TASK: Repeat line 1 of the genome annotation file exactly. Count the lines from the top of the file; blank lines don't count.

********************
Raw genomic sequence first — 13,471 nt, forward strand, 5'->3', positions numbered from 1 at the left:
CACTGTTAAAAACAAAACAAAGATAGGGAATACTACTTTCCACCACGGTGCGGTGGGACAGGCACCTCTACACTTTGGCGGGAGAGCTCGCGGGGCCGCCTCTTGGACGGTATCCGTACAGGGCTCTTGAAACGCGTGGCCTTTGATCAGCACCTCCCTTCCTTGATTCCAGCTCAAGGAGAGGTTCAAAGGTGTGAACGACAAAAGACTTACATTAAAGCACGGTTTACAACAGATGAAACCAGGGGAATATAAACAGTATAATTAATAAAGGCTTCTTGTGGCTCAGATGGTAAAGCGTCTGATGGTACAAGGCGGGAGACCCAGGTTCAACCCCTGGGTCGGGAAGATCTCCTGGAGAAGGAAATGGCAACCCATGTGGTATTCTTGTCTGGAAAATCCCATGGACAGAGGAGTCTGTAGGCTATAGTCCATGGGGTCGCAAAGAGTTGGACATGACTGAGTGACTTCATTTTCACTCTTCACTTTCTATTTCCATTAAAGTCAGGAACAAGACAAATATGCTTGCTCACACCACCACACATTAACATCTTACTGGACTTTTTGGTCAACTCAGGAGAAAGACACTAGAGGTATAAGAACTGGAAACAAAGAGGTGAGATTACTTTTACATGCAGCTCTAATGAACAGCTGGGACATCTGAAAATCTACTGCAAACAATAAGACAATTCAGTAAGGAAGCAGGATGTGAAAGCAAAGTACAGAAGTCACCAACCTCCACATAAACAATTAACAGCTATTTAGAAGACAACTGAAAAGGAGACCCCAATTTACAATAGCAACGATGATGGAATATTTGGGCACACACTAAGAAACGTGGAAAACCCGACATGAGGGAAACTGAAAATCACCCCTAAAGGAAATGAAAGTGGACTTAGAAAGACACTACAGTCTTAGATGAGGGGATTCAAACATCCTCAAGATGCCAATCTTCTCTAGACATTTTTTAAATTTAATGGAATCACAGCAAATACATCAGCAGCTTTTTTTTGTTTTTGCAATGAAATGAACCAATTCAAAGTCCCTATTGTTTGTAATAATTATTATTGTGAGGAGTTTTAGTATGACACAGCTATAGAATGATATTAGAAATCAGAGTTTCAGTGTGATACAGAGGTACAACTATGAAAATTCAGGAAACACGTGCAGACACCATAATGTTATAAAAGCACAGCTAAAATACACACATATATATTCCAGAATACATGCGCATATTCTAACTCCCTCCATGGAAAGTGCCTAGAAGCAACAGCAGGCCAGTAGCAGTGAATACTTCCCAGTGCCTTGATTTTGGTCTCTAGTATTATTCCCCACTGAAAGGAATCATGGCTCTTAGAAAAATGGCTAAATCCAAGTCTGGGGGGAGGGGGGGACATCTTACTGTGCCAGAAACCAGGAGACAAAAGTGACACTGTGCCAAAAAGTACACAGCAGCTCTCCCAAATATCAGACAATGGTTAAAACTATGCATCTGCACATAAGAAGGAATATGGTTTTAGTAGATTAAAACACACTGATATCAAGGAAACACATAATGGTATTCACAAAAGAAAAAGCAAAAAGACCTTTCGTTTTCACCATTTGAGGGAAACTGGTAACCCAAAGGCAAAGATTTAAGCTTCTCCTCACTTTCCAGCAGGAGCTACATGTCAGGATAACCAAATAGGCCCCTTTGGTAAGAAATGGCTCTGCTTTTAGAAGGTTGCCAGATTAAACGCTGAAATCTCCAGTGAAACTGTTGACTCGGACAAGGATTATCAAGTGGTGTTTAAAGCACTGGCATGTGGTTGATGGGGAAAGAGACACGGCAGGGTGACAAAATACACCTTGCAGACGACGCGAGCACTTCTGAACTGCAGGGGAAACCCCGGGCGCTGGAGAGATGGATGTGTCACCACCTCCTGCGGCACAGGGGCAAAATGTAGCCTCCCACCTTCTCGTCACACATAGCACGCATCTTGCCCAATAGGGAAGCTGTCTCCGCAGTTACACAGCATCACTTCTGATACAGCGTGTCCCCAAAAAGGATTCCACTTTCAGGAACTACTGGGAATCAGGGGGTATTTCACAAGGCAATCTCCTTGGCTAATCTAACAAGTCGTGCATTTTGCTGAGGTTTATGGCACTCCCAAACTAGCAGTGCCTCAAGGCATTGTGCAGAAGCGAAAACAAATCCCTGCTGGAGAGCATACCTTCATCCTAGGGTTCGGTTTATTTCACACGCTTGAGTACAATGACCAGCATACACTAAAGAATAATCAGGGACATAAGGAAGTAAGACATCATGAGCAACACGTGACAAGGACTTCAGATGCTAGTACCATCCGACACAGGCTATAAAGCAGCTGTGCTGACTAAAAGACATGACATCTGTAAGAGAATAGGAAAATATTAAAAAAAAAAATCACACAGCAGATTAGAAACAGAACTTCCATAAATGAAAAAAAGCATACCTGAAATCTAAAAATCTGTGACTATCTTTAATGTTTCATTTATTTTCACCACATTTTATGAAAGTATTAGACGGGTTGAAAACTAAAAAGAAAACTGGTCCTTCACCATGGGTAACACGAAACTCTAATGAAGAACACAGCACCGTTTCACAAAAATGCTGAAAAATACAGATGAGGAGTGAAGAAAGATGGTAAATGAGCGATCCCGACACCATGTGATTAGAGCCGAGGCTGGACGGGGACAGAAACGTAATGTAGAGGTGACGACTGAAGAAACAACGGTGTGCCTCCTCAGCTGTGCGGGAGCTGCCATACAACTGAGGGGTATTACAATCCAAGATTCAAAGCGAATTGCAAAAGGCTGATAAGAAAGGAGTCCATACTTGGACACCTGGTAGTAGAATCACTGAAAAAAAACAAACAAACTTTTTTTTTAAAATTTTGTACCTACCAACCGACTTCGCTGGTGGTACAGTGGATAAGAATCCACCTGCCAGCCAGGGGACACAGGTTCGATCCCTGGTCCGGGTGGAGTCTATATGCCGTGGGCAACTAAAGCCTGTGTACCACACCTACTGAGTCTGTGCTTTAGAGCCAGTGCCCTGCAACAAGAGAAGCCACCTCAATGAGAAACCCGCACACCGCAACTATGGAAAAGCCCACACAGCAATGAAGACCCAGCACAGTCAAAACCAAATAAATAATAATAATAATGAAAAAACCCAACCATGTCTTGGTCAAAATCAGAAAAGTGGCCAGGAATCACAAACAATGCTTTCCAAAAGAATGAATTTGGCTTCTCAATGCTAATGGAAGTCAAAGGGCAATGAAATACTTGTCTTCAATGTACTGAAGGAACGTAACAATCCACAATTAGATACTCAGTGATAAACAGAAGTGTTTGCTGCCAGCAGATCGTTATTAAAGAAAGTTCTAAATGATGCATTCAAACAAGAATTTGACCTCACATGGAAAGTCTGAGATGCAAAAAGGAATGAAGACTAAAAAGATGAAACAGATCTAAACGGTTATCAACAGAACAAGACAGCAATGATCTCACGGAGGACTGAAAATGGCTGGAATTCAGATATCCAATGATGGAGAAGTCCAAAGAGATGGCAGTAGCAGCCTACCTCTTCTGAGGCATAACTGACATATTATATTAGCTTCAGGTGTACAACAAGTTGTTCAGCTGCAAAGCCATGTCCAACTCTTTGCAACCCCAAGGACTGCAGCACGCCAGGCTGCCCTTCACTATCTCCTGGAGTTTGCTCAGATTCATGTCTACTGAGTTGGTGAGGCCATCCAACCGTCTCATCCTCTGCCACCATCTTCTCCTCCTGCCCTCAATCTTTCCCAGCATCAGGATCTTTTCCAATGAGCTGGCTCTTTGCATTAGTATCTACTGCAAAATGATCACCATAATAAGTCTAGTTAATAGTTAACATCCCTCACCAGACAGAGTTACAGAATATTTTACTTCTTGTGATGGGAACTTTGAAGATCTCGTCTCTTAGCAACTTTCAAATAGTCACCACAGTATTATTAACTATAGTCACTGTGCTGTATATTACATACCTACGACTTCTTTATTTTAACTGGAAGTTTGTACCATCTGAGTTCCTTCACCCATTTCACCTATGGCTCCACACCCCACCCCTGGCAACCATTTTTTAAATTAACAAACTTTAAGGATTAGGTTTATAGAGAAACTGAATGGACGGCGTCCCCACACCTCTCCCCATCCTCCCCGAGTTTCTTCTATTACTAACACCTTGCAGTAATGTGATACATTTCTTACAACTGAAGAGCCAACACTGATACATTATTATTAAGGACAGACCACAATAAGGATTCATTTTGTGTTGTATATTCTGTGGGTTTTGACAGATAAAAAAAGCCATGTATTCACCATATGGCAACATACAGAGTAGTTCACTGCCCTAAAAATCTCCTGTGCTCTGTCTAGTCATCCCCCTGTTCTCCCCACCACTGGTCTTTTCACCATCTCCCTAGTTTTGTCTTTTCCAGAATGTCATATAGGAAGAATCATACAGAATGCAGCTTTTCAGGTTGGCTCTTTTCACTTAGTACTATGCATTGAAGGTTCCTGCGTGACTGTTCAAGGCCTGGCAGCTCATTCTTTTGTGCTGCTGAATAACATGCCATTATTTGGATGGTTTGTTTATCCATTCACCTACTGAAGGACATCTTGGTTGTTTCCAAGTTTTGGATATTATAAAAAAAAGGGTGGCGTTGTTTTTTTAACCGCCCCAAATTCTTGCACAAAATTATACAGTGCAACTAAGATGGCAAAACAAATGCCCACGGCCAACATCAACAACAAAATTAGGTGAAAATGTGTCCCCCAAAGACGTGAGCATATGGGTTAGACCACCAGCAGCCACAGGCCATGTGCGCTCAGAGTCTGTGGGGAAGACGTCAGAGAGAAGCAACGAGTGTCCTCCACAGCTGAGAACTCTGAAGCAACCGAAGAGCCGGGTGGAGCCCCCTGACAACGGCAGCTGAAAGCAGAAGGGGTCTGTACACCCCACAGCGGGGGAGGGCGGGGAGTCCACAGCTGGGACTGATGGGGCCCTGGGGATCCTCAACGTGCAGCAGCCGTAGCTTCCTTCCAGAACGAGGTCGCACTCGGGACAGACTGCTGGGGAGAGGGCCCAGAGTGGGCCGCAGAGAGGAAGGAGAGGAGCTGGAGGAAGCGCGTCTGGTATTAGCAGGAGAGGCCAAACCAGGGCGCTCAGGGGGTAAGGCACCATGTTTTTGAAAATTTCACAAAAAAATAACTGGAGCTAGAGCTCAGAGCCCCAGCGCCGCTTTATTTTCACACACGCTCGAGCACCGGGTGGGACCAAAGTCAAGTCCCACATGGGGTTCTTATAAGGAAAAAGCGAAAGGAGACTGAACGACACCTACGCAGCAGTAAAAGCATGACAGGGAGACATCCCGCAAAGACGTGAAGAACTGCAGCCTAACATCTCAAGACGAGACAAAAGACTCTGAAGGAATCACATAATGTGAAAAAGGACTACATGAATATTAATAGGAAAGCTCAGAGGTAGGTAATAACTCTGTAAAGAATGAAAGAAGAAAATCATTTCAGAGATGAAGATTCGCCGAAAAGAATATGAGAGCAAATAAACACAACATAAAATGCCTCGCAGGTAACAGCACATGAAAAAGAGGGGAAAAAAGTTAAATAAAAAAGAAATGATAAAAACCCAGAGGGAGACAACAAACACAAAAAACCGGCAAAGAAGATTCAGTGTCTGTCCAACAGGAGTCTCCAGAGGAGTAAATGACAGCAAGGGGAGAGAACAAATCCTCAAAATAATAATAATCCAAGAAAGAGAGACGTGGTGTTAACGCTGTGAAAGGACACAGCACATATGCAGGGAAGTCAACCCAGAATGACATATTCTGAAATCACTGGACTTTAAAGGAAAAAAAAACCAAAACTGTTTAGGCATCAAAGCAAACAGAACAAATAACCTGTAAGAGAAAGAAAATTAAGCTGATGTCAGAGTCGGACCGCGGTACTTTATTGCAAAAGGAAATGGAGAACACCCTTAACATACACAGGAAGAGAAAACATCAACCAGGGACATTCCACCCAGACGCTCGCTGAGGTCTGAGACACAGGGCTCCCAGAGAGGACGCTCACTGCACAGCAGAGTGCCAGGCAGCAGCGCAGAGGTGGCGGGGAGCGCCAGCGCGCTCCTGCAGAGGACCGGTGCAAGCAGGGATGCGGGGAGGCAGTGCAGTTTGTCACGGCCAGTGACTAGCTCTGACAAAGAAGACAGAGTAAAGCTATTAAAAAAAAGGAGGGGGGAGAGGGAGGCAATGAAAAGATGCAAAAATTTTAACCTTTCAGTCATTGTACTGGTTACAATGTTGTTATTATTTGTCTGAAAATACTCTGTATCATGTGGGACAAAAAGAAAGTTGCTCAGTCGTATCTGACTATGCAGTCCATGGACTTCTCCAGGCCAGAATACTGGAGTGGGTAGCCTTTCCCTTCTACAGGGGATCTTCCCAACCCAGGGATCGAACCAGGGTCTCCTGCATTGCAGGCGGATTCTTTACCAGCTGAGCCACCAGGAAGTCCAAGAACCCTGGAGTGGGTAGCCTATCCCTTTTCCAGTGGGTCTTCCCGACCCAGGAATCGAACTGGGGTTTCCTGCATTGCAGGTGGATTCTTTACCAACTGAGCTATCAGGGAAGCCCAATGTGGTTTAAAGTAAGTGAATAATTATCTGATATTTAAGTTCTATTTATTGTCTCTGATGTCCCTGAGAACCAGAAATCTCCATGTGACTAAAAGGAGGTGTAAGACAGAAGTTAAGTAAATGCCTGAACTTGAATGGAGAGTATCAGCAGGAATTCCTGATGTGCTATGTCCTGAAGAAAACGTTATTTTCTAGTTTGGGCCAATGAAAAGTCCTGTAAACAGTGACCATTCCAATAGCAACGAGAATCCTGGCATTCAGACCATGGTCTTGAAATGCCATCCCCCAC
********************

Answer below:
Raw genomic sequence first — 13,471 nt, forward strand, 5'->3', positions numbered from 1 at the left: